The World War of 1914-18 brought not only radical changes regarding borders, governments and relations between countries, but it also had a lasting impact on people and society. An important, though controversial novel that shows how the war shadowed life and attitude of two average French combatants, and that I’m reviewing today for both the Books on France 2014 Reading Challenge and The Great War in Literature Special, is Journey to the End of the Night by Louis-Ferdinand Céline. The plot begins with the belligerent atmosphere before the war which led the French army into incredibly atrocious battles in Belgium. The narrating protagonist survives, but carrying the burden of what he has witnessed and participated in his soul remains in the gloom of a never-ending night.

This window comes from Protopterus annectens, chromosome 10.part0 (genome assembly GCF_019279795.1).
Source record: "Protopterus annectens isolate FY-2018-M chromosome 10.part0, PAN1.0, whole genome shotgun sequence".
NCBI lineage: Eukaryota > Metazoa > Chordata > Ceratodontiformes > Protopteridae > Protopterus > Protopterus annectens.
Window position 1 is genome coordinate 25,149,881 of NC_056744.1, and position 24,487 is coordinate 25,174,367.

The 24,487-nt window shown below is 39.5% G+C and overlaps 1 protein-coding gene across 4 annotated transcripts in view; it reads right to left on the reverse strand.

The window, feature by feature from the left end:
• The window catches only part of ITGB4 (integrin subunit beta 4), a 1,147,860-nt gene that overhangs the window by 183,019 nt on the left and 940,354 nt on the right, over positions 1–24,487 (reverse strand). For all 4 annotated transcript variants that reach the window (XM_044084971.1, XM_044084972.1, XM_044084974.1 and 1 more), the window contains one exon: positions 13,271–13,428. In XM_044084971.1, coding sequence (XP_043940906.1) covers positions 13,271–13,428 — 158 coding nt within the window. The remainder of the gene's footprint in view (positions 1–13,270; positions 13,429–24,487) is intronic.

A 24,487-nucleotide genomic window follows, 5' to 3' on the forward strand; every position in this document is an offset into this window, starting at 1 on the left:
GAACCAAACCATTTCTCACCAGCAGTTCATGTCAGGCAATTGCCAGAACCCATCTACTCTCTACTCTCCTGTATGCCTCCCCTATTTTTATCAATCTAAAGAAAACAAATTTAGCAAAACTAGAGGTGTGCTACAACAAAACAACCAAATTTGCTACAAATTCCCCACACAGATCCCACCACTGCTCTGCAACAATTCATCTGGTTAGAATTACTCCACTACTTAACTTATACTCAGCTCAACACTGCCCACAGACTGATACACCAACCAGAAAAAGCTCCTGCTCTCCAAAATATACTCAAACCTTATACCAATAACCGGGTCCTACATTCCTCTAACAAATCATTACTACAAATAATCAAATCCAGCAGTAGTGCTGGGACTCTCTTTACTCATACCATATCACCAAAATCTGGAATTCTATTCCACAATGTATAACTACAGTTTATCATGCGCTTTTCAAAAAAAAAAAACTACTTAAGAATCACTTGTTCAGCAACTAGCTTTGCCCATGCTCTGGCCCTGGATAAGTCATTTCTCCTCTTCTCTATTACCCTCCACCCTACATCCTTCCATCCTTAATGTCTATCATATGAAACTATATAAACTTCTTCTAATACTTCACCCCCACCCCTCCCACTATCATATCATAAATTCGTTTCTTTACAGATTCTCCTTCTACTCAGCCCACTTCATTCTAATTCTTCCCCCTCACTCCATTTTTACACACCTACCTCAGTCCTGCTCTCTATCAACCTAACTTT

Louis-Ferdinand Céline was born Louis Ferdinand Auguste Destouches in Courbevoie, France, in May 1894. Eleven years old he left school to work in different jobs until he joined the army in 1912. Wounded at the right arm early on in the Great War, he was discharged from the army in 1915 and resumed working in different jobs, while already preparing to become a physician. Although he had published the Carnet du Cuirassier Destouches (The Notebook of Cuirassier Destouches) and a short story titled Des vagues (The Waves) in 1913 and 1917 respectively, his doctoral thesis, Semmelweiss. A Fictional Biography (La Vie et l'Œuvre de Philippe Ignace Semmelweis: 1924) is considered as his true literary debut. He worked as a physician and supplemented his income doing research and writing articles, later pamphlets. The novels Journey to the End of the Night (Voyage au bout de la nuit: 1932; re-published as Fable for Another Time [Féerie pour une autre fois] in 1952) and Death on Credit (Mort à credit: 1936) made his fame. In the 1930s Louis-Ferdinand Céline became – for the rest of his life – a rabid anti-Semite, racist and supporter of Nazi-ideology. The author’s third novel, Guignol’s Band, was released in 1944, shortly before he went into exile in Germany, later Denmark where he was imprisoned for some time. In France he was convicted in absentia as a collaborator and granted amnesty in 1951. Years after his return to France he brought out his successful German trilogy comprising Castle to Castle (D'un château l'autre: 1957), North (Nord: 1960) and Rigadoon (published posthumously in 1969). Louis-Ferdinand Céline died in Meudon, France, in July 1961.